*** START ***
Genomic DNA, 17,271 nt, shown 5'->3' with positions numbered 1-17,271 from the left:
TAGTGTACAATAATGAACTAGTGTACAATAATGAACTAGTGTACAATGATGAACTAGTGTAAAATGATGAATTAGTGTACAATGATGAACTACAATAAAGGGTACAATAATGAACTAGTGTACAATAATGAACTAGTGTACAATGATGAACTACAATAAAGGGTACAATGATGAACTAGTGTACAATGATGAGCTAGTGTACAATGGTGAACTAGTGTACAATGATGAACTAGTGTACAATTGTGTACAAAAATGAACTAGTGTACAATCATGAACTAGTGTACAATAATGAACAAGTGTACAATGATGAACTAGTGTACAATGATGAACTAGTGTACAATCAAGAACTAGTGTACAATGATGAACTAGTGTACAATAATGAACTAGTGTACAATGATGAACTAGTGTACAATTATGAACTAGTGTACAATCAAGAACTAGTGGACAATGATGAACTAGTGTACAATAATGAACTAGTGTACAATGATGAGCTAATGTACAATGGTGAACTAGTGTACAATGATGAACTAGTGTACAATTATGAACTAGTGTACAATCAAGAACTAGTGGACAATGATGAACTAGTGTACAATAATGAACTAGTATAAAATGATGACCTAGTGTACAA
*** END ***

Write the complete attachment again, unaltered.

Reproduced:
Genomic DNA, 17,271 nt, shown 5'->3' with positions numbered 1-17,271 from the left:
TAGTGTACAATAATGAACTAGTGTACAATAATGAACTAGTGTACAATGATGAACTAGTGTAAAATGATGAATTAGTGTACAATGATGAACTACAATAAAGGGTACAATAATGAACTAGTGTACAATAATGAACTAGTGTACAATGATGAACTACAATAAAGGGTACAATGATGAACTAGTGTACAATGATGAGCTAGTGTACAATGGTGAACTAGTGTACAATGATGAACTAGTGTACAATTGTGTACAAAAATGAACTAGTGTACAATCATGAACTAGTGTACAATAATGAACAAGTGTACAATGATGAACTAGTGTACAATGATGAACTAGTGTACAATCAAGAACTAGTGTACAATGATGAACTAGTGTACAATAATGAACTAGTGTACAATGATGAACTAGTGTACAATTATGAACTAGTGTACAATCAAGAACTAGTGGACAATGATGAACTAGTGTACAATAATGAACTAGTGTACAATGATGAGCTAATGTACAATGGTGAACTAGTGTACAATGATGAACTAGTGTACAATTATGAACTAGTGTACAATCAAGAACTAGTGGACAATGATGAACTAGTGTACAATAATGAACTAGTATAAAATGATGACCTAGTGTACAA